As a kid, I was heavily into comic books and superheroes. Spiderman and Wolverine were my favorites. I loved Spiderman for his relatable nature and Wolverine because, well, he was just bad to the bone. And those adamantium claws were pretty cool. I worshiped them; I wanted to be them. In fact, I told a teacher once that I wanted to be the best bank robber ever.
Can you believe that?
What does this all boil down to? I wanted to be significant. I wanted to make a difference. I’m still chasing that lofty goal. That’s all right. Maybe I’ll get there. Someday.
I went to Bowling Green State University, got my degree in telecommunications, then effectively snubbed my nose at all the pretentiousness, figuratively crumbled up my diploma, threw it in the waste can, and worked for a grocery store for twenty years.
I married a wonderful wife and have two kids now. I also became a Christian, and faith is a big part of my life. Now, I’m not into comic books any more, but I try to catch all the Marvel Movies. And you want to know a secret? I do have power, like the kind I used to dream about as a kid. I can’t fly or stop a speeding locomotive, no, but I have the power of Christ in me. And that’s the best power to have
And writing fiction, spreading God’s love, even if it’s just impacting a few lives in meaningful ways, is making a difference. Raising my kids to be God-fearing, respectful, law-abiding citizens, is leaving my mark upon the world. Wouldn’t you agree?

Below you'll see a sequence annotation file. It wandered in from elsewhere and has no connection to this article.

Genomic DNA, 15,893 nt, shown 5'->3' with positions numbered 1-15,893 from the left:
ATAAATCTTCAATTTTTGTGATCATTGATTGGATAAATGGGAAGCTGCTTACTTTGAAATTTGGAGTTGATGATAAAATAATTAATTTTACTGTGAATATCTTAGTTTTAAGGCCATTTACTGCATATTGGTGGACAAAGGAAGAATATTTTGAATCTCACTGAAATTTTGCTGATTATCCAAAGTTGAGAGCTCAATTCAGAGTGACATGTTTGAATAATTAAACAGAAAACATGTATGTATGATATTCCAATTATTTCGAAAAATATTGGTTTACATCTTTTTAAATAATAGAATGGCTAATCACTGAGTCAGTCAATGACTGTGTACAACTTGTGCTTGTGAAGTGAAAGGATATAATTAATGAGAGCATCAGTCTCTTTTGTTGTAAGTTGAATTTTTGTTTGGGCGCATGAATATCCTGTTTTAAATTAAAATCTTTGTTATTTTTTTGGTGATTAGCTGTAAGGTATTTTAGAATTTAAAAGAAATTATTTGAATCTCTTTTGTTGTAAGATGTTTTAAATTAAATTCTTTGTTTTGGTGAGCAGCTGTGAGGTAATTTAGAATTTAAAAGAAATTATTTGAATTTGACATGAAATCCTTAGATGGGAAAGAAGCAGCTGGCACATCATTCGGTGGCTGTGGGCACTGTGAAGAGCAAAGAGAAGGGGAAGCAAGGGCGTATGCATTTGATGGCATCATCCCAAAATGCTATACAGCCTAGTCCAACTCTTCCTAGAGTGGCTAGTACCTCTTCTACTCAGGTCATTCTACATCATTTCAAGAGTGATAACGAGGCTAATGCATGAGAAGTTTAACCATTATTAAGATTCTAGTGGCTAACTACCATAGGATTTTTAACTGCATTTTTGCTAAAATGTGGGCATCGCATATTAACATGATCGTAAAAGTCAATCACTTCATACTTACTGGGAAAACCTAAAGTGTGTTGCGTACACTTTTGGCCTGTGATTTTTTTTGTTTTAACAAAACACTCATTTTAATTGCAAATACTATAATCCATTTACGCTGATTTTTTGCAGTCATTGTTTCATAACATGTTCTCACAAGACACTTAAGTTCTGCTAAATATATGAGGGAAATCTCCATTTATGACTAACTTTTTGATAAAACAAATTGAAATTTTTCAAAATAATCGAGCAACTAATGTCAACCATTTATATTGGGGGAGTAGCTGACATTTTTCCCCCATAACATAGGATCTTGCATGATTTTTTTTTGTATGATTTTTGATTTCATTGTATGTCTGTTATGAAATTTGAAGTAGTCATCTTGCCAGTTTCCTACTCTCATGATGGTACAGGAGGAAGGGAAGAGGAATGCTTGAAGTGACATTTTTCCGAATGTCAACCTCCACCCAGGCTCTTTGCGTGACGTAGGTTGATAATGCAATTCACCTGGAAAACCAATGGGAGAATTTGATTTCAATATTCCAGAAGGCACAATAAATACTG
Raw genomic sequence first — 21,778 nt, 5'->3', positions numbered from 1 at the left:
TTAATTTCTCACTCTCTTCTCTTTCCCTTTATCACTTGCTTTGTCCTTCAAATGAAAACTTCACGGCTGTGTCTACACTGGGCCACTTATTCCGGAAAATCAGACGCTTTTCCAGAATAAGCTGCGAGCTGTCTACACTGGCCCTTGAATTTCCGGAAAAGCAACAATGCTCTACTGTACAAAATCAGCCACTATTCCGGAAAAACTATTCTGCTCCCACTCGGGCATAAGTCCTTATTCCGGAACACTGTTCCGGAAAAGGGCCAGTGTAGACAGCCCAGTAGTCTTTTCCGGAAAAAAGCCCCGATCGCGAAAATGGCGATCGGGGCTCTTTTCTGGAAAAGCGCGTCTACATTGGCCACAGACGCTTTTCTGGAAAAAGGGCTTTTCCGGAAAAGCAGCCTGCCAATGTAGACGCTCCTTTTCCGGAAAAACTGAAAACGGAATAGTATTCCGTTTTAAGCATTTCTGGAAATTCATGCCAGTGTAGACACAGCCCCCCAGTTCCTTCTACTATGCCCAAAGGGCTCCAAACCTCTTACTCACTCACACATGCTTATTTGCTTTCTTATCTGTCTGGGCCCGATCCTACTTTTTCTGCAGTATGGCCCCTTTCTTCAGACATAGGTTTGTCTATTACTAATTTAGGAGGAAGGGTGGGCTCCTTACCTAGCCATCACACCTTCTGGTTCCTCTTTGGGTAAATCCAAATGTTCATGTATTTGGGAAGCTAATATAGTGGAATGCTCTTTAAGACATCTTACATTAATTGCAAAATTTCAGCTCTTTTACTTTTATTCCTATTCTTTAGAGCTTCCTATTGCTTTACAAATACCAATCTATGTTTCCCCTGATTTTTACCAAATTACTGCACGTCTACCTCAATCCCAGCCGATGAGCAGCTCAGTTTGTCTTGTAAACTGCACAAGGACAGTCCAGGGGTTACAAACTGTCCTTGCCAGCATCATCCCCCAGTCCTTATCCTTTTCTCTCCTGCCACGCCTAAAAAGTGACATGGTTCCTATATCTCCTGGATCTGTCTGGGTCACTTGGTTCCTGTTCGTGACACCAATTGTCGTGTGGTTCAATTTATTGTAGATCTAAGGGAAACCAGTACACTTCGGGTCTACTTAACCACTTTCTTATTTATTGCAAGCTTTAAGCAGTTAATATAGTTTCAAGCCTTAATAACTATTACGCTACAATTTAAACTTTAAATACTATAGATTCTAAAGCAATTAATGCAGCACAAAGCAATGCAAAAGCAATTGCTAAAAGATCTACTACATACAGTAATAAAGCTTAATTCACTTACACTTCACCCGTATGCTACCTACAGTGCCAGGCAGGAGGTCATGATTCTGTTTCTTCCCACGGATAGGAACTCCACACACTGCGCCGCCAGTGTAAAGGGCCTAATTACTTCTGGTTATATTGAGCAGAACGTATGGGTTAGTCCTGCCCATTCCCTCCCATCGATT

My first book, Convergence, was a labor of love. I’m currently working on another book about aliens in a small Colorado town.
I will read almost anything, except romance and erotica.
Taken in by an aunt bent on ridding herself of this unexpected burden, Baby Teegarten plots her escape using the only means at her disposal: a voice that brings church ladies to righteous tears, and makes both angels and devils take notice. "I'm going to New York City to sing jazz," she brags to anybody who'll listen. But the Big Apple--well, it's an awful long way from that dry patch of earth she'd always called home.
So when the smoky stages of New Orleans speakeasies give a whistle, offering all sorts of shortcuts, Emily Ann soon learns it's the whorehouses and opium dens that can sidetrack a girl and dim a spotlight...and knowing the wrong people can snuff it out.
Jazz Baby just wants to sing--not fight to stay alive. More info →